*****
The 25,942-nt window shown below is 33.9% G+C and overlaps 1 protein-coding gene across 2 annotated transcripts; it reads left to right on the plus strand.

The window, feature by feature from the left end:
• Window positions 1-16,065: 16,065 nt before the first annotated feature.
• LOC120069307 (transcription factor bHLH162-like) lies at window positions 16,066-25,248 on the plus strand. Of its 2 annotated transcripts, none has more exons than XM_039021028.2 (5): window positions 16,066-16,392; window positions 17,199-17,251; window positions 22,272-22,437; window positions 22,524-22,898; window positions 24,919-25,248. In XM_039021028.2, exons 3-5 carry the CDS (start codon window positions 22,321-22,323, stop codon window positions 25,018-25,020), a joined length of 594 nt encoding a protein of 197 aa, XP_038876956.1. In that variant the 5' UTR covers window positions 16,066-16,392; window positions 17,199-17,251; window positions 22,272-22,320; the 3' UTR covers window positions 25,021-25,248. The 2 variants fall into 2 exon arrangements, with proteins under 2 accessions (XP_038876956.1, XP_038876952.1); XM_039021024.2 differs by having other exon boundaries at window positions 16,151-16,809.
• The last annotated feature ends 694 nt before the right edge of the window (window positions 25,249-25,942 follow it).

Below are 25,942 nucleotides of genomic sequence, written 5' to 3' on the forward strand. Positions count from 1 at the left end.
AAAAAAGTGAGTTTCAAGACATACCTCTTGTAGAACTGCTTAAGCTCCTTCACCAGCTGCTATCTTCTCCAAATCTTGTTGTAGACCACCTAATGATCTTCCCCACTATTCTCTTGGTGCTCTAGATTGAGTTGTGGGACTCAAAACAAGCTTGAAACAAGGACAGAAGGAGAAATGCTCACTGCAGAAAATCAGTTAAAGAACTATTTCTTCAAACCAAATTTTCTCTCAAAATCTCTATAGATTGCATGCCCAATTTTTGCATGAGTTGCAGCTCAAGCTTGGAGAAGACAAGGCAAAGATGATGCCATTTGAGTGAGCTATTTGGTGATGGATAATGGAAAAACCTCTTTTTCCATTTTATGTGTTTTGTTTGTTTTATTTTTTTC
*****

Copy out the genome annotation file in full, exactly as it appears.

The 25,942-nt window shown below is 33.9% G+C and overlaps 1 protein-coding gene across 2 annotated transcripts; it reads left to right on the plus strand.

The window, feature by feature from the left end:
• Window positions 1-16,065: 16,065 nt before the first annotated feature.
• LOC120069307 (transcription factor bHLH162-like) lies at window positions 16,066-25,248 on the plus strand. Of its 2 annotated transcripts, none has more exons than XM_039021028.2 (5): window positions 16,066-16,392; window positions 17,199-17,251; window positions 22,272-22,437; window positions 22,524-22,898; window positions 24,919-25,248. In XM_039021028.2, exons 3-5 carry the CDS (start codon window positions 22,321-22,323, stop codon window positions 25,018-25,020), a joined length of 594 nt encoding a protein of 197 aa, XP_038876956.1. In that variant the 5' UTR covers window positions 16,066-16,392; window positions 17,199-17,251; window positions 22,272-22,320; the 3' UTR covers window positions 25,021-25,248. The 2 variants fall into 2 exon arrangements, with proteins under 2 accessions (XP_038876956.1, XP_038876952.1); XM_039021024.2 differs by having other exon boundaries at window positions 16,151-16,809.
• The last annotated feature ends 694 nt before the right edge of the window (window positions 25,249-25,942 follow it).

Below are 25,942 nucleotides of genomic sequence, written 5' to 3' on the forward strand. Positions count from 1 at the left end.
AAAAAAGTGAGTTTCAAGACATACCTCTTGTAGAACTGCTTAAGCTCCTTCACCAGCTGCTATCTTCTCCAAATCTTGTTGTAGACCACCTAATGATCTTCCCCACTATTCTCTTGGTGCTCTAGATTGAGTTGTGGGACTCAAAACAAGCTTGAAACAAGGACAGAAGGAGAAATGCTCACTGCAGAAAATCAGTTAAAGAACTATTTCTTCAAACCAAATTTTCTCTCAAAATCTCTATAGATTGCATGCCCAATTTTTGCATGAGTTGCAGCTCAAGCTTGGAGAAGACAAGGCAAAGATGATGCCATTTGAGTGAGCTATTTGGTGATGGATAATGGAAAAACCTCTTTTTCCATTTTATGTGTTTTGTTTGTTTTATTTTTTTC